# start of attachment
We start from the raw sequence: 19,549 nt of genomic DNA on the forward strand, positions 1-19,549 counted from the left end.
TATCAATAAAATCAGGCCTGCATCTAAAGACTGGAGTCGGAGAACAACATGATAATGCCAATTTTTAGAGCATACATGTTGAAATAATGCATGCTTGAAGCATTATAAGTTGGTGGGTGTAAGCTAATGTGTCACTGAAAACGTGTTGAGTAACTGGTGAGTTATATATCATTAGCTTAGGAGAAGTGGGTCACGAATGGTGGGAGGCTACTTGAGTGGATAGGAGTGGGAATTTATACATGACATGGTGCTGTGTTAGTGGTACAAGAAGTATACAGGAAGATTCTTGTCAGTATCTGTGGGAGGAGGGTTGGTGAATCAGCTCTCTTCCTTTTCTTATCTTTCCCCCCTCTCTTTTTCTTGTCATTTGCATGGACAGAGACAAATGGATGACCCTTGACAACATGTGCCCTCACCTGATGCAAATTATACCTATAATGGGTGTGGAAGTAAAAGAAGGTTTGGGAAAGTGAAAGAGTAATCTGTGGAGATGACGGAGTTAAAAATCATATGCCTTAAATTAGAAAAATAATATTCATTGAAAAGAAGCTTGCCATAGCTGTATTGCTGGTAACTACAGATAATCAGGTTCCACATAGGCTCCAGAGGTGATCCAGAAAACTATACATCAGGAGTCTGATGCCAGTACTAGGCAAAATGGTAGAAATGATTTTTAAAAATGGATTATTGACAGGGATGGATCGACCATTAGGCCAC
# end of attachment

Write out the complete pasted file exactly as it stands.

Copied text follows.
We start from the raw sequence: 19,549 nt of genomic DNA on the forward strand, positions 1-19,549 counted from the left end.
TATCAATAAAATCAGGCCTGCATCTAAAGACTGGAGTCGGAGAACAACATGATAATGCCAATTTTTAGAGCATACATGTTGAAATAATGCATGCTTGAAGCATTATAAGTTGGTGGGTGTAAGCTAATGTGTCACTGAAAACGTGTTGAGTAACTGGTGAGTTATATATCATTAGCTTAGGAGAAGTGGGTCACGAATGGTGGGAGGCTACTTGAGTGGATAGGAGTGGGAATTTATACATGACATGGTGCTGTGTTAGTGGTACAAGAAGTATACAGGAAGATTCTTGTCAGTATCTGTGGGAGGAGGGTTGGTGAATCAGCTCTCTTCCTTTTCTTATCTTTCCCCCCTCTCTTTTTCTTGTCATTTGCATGGACAGAGACAAATGGATGACCCTTGACAACATGTGCCCTCACCTGATGCAAATTATACCTATAATGGGTGTGGAAGTAAAAGAAGGTTTGGGAAAGTGAAAGAGTAATCTGTGGAGATGACGGAGTTAAAAATCATATGCCTTAAATTAGAAAAATAATATTCATTGAAAAGAAGCTTGCCATAGCTGTATTGCTGGTAACTACAGATAATCAGGTTCCACATAGGCTCCAGAGGTGATCCAGAAAACTATACATCAGGAGTCTGATGCCAGTACTAGGCAAAATGGTAGAAATGATTTTTAAAAATGGATTATTGACAGGGATGGATCGACCATTAGGCCAC